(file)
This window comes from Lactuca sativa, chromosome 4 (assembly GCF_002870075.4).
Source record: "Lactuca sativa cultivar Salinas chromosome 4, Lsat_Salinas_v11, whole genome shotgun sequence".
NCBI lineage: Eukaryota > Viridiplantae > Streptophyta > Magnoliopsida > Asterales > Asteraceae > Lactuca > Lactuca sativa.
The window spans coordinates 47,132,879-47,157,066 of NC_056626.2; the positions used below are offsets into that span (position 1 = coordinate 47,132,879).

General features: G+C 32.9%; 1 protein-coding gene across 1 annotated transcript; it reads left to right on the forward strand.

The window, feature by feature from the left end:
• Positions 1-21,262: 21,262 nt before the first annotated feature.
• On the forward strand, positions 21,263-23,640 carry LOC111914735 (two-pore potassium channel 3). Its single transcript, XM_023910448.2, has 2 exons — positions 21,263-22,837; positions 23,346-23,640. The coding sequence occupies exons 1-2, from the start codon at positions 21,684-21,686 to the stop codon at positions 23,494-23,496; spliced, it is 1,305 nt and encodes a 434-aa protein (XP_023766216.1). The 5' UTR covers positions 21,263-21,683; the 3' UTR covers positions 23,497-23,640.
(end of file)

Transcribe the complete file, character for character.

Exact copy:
This window comes from Lactuca sativa, chromosome 4 (assembly GCF_002870075.4).
Source record: "Lactuca sativa cultivar Salinas chromosome 4, Lsat_Salinas_v11, whole genome shotgun sequence".
NCBI lineage: Eukaryota > Viridiplantae > Streptophyta > Magnoliopsida > Asterales > Asteraceae > Lactuca > Lactuca sativa.
The window spans coordinates 47,132,879-47,157,066 of NC_056626.2; the positions used below are offsets into that span (position 1 = coordinate 47,132,879).

General features: G+C 32.9%; 1 protein-coding gene across 1 annotated transcript; it reads left to right on the forward strand.

The window, feature by feature from the left end:
• Positions 1-21,262: 21,262 nt before the first annotated feature.
• On the forward strand, positions 21,263-23,640 carry LOC111914735 (two-pore potassium channel 3). Its single transcript, XM_023910448.2, has 2 exons — positions 21,263-22,837; positions 23,346-23,640. The coding sequence occupies exons 1-2, from the start codon at positions 21,684-21,686 to the stop codon at positions 23,494-23,496; spliced, it is 1,305 nt and encodes a 434-aa protein (XP_023766216.1). The 5' UTR covers positions 21,263-21,683; the 3' UTR covers positions 23,497-23,640.